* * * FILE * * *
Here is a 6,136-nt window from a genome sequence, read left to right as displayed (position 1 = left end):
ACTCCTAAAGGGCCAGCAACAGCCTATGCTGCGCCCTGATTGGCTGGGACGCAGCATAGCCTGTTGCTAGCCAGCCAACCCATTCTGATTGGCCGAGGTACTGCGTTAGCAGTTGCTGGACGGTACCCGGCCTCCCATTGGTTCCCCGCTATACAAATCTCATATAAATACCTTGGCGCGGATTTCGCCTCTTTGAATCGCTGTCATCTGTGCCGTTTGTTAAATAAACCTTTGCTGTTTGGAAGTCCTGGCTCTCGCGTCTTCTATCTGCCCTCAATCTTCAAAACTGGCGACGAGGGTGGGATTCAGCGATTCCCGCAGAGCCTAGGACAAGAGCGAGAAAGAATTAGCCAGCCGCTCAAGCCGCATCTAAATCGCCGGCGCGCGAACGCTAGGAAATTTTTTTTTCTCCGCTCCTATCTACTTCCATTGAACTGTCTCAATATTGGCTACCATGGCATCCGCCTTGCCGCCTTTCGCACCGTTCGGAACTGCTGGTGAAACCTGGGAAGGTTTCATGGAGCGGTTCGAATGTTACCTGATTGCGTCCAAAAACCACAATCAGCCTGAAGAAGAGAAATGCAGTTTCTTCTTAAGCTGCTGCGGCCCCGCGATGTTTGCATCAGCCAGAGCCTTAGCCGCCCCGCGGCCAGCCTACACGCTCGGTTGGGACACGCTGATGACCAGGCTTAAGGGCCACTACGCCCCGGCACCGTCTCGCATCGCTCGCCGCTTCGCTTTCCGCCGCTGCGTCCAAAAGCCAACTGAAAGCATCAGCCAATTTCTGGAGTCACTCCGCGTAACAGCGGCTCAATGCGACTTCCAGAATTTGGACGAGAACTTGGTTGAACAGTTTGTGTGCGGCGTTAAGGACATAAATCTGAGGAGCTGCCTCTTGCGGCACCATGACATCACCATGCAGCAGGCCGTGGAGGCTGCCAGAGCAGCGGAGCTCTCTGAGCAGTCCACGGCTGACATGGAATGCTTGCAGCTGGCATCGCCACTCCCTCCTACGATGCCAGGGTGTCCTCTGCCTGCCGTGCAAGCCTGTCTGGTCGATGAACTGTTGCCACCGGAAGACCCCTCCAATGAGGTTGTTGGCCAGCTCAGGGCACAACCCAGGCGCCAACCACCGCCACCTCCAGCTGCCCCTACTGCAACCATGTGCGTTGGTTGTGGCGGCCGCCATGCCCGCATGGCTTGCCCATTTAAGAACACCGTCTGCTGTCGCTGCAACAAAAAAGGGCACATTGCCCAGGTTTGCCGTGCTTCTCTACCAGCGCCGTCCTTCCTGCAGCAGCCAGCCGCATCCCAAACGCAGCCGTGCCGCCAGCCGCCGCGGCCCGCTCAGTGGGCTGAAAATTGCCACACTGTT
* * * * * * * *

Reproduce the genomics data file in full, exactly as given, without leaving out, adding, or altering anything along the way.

Here is a 6,136-nt window from a genome sequence, read left to right as displayed (position 1 = left end):
ACTCCTAAAGGGCCAGCAACAGCCTATGCTGCGCCCTGATTGGCTGGGACGCAGCATAGCCTGTTGCTAGCCAGCCAACCCATTCTGATTGGCCGAGGTACTGCGTTAGCAGTTGCTGGACGGTACCCGGCCTCCCATTGGTTCCCCGCTATACAAATCTCATATAAATACCTTGGCGCGGATTTCGCCTCTTTGAATCGCTGTCATCTGTGCCGTTTGTTAAATAAACCTTTGCTGTTTGGAAGTCCTGGCTCTCGCGTCTTCTATCTGCCCTCAATCTTCAAAACTGGCGACGAGGGTGGGATTCAGCGATTCCCGCAGAGCCTAGGACAAGAGCGAGAAAGAATTAGCCAGCCGCTCAAGCCGCATCTAAATCGCCGGCGCGCGAACGCTAGGAAATTTTTTTTTCTCCGCTCCTATCTACTTCCATTGAACTGTCTCAATATTGGCTACCATGGCATCCGCCTTGCCGCCTTTCGCACCGTTCGGAACTGCTGGTGAAACCTGGGAAGGTTTCATGGAGCGGTTCGAATGTTACCTGATTGCGTCCAAAAACCACAATCAGCCTGAAGAAGAGAAATGCAGTTTCTTCTTAAGCTGCTGCGGCCCCGCGATGTTTGCATCAGCCAGAGCCTTAGCCGCCCCGCGGCCAGCCTACACGCTCGGTTGGGACACGCTGATGACCAGGCTTAAGGGCCACTACGCCCCGGCACCGTCTCGCATCGCTCGCCGCTTCGCTTTCCGCCGCTGCGTCCAAAAGCCAACTGAAAGCATCAGCCAATTTCTGGAGTCACTCCGCGTAACAGCGGCTCAATGCGACTTCCAGAATTTGGACGAGAACTTGGTTGAACAGTTTGTGTGCGGCGTTAAGGACATAAATCTGAGGAGCTGCCTCTTGCGGCACCATGACATCACCATGCAGCAGGCCGTGGAGGCTGCCAGAGCAGCGGAGCTCTCTGAGCAGTCCACGGCTGACATGGAATGCTTGCAGCTGGCATCGCCACTCCCTCCTACGATGCCAGGGTGTCCTCTGCCTGCCGTGCAAGCCTGTCTGGTCGATGAACTGTTGCCACCGGAAGACCCCTCCAATGAGGTTGTTGGCCAGCTCAGGGCACAACCCAGGCGCCAACCACCGCCACCTCCAGCTGCCCCTACTGCAACCATGTGCGTTGGTTGTGGCGGCCGCCATGCCCGCATGGCTTGCCCATTTAAGAACACCGTCTGCTGTCGCTGCAACAAAAAAGGGCACATTGCCCAGGTTTGCCGTGCTTCTCTACCAGCGCCGTCCTTCCTGCAGCAGCCAGCCGCATCCCAAACGCAGCCGTGCCGCCAGCCGCCGCGGCCCGCTCAGTGGGCTGAAAATTGCCACACTGTT